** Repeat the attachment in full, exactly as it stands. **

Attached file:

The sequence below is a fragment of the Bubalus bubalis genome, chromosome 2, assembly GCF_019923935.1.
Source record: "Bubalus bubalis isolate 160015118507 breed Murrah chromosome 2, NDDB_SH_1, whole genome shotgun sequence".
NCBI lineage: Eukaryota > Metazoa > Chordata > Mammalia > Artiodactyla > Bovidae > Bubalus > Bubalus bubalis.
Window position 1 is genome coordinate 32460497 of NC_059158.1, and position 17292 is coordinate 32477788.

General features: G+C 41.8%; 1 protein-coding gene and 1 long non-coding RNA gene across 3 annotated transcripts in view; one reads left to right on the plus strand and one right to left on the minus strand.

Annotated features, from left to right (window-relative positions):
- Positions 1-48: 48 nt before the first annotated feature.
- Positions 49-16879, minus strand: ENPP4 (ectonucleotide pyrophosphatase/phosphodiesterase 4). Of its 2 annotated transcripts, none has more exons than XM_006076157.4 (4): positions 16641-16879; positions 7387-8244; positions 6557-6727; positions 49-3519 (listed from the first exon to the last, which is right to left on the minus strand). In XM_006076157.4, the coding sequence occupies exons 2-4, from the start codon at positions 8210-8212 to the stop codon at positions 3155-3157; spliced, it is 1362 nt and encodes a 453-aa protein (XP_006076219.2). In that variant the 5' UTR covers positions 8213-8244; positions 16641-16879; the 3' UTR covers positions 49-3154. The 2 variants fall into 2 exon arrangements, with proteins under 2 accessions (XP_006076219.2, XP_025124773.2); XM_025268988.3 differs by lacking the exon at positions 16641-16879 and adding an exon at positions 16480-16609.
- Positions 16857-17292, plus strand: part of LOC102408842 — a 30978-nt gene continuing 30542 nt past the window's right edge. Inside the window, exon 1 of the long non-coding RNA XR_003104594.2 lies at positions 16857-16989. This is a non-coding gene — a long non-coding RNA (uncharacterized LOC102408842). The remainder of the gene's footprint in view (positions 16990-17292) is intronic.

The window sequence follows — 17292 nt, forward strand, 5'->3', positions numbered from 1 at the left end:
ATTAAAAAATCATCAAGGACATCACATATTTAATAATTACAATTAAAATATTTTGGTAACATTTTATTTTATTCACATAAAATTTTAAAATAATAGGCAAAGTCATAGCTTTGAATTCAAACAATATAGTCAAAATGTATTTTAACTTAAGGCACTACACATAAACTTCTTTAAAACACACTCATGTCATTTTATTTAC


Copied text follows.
The sequence below is a fragment of the Bubalus bubalis genome, chromosome 2, assembly GCF_019923935.1.
Source record: "Bubalus bubalis isolate 160015118507 breed Murrah chromosome 2, NDDB_SH_1, whole genome shotgun sequence".
NCBI lineage: Eukaryota > Metazoa > Chordata > Mammalia > Artiodactyla > Bovidae > Bubalus > Bubalus bubalis.
Window position 1 is genome coordinate 32460497 of NC_059158.1, and position 17292 is coordinate 32477788.

General features: G+C 41.8%; 1 protein-coding gene and 1 long non-coding RNA gene across 3 annotated transcripts in view; one reads left to right on the plus strand and one right to left on the minus strand.

Annotated features, from left to right (window-relative positions):
- Positions 1-48: 48 nt before the first annotated feature.
- Positions 49-16879, minus strand: ENPP4 (ectonucleotide pyrophosphatase/phosphodiesterase 4). Of its 2 annotated transcripts, none has more exons than XM_006076157.4 (4): positions 16641-16879; positions 7387-8244; positions 6557-6727; positions 49-3519 (listed from the first exon to the last, which is right to left on the minus strand). In XM_006076157.4, the coding sequence occupies exons 2-4, from the start codon at positions 8210-8212 to the stop codon at positions 3155-3157; spliced, it is 1362 nt and encodes a 453-aa protein (XP_006076219.2). In that variant the 5' UTR covers positions 8213-8244; positions 16641-16879; the 3' UTR covers positions 49-3154. The 2 variants fall into 2 exon arrangements, with proteins under 2 accessions (XP_006076219.2, XP_025124773.2); XM_025268988.3 differs by lacking the exon at positions 16641-16879 and adding an exon at positions 16480-16609.
- Positions 16857-17292, plus strand: part of LOC102408842 — a 30978-nt gene continuing 30542 nt past the window's right edge. Inside the window, exon 1 of the long non-coding RNA XR_003104594.2 lies at positions 16857-16989. This is a non-coding gene — a long non-coding RNA (uncharacterized LOC102408842). The remainder of the gene's footprint in view (positions 16990-17292) is intronic.

The window sequence follows — 17292 nt, forward strand, 5'->3', positions numbered from 1 at the left end:
ATTAAAAAATCATCAAGGACATCACATATTTAATAATTACAATTAAAATATTTTGGTAACATTTTATTTTATTCACATAAAATTTTAAAATAATAGGCAAAGTCATAGCTTTGAATTCAAACAATATAGTCAAAATGTATTTTAACTTAAGGCACTACACATAAACTTCTTTAAAACACACTCATGTCATTTTATTTAC